The goals of the Cancer Prevention and Population Health (CPH) program are to investigate modifiable cancer risk and disparities and develop and implement interventions that reduce the burden of cancer in the University of Virginia Comprehensive Cancer Center (UVACCC) catchment area and beyond.
The CPH program has enjoyed extraordinary and sustained growth, maturing into a robust scientific program. The program now includes 26 members with substantial peer-reviewed, grant-funded research.
CPH Program Goals
To accomplish the overarching goals, the research of the CPH program is organized around two specific aims.
Aim 1: Identify and investigate a confluence of biological, behavioral, and socioeconomic factors and mechanisms driving disparities in cancer risk and outcomes. CPH members:
- Identify and characterize novel risk factors through molecular and epidemiological research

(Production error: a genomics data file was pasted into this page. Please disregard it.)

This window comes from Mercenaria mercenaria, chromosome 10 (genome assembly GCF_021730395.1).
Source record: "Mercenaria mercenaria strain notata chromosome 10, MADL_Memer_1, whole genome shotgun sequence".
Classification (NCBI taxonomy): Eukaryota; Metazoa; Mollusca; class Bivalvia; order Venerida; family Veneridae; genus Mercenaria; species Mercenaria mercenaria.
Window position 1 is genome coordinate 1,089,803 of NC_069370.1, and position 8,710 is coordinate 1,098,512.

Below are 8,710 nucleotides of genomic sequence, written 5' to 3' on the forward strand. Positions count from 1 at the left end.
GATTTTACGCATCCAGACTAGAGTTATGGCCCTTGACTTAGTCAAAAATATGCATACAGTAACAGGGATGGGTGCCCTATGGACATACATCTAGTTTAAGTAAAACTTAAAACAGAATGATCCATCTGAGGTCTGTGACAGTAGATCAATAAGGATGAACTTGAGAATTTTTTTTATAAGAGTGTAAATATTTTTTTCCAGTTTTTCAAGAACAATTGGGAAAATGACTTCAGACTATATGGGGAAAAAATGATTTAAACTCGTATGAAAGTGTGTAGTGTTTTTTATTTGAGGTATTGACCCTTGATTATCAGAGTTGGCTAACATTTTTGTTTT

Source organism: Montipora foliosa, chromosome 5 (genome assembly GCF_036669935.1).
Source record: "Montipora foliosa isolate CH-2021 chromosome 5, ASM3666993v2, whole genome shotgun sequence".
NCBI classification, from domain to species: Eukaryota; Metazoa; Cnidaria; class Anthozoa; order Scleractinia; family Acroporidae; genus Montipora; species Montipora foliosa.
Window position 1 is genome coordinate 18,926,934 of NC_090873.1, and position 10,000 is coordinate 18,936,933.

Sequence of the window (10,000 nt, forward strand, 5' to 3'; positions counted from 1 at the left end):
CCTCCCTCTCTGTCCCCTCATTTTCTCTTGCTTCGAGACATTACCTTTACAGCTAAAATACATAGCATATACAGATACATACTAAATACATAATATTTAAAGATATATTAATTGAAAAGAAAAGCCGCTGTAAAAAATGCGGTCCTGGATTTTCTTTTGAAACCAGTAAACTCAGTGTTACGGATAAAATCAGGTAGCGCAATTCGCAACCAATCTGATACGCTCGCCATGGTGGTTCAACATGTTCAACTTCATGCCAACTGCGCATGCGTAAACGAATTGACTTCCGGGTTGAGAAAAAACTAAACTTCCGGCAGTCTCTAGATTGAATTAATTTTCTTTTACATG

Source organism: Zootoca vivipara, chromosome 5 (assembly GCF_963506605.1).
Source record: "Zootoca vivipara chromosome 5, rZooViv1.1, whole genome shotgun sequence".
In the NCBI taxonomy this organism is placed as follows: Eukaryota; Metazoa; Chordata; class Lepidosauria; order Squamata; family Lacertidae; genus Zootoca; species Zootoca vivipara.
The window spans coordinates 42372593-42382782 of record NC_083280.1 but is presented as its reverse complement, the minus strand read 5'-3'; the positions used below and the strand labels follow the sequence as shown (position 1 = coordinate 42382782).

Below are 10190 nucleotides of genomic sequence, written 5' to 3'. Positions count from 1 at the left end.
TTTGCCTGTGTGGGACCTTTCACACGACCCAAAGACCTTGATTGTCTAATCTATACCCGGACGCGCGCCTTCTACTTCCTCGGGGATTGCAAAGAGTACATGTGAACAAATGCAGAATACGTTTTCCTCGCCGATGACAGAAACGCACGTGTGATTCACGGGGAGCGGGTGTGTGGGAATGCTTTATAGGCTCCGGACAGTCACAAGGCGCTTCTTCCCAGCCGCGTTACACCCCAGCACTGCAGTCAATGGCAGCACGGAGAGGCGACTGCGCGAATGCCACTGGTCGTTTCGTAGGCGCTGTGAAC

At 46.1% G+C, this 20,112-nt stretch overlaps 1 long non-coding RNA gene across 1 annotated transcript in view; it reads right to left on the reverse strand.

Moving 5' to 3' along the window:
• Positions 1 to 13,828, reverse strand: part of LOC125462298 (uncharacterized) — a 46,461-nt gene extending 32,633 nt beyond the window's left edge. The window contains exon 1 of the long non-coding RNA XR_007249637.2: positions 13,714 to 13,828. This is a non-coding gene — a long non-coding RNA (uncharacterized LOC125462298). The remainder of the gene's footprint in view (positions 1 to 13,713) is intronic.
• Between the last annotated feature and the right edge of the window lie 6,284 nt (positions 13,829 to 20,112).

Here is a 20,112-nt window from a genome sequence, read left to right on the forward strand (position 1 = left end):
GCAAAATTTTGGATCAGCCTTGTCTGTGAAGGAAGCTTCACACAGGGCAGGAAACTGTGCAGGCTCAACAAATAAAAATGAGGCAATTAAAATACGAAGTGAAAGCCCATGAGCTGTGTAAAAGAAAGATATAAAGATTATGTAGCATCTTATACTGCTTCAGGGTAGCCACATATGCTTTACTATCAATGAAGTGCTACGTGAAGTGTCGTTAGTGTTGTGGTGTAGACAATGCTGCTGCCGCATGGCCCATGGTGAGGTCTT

- Develop novel tools for cancer risk assessment and enhanced screening
- Identify deleterious behavioral, lifestyle, and social processes and contexts that promote cancer risk, focusing primarily on diet and lifestyle factors leading to obesity and cancer risk and tobacco use, which is responsible for the high rates of lung and other tobacco related-cancers in the catchment area
Aim 2: Develop novel interventions and implement research advances in diverse populations to reduce cancer risk and cancer disparities. CPH research targets key social, environmental, and behavioral factors known to affect cancer risk and patient outcomes, with an emphasis on cancer disparities in the catchment area.
This aim groups members whose research:
- Tests the effectiveness of novel interventions to reduce cancer risk and improve patient outcomes
- Improves cancer care delivery and outcomes through real-world data
- Addresses and reduces racial disparities in risk and survival with the ultimate goal of implementing and disseminating evidence-based treatments and services to reduce known cancer disparities, particularly high-risk populations (especially rural Appalachia), palliative care, and hospice cancer patients
Read more about program members and their research interests.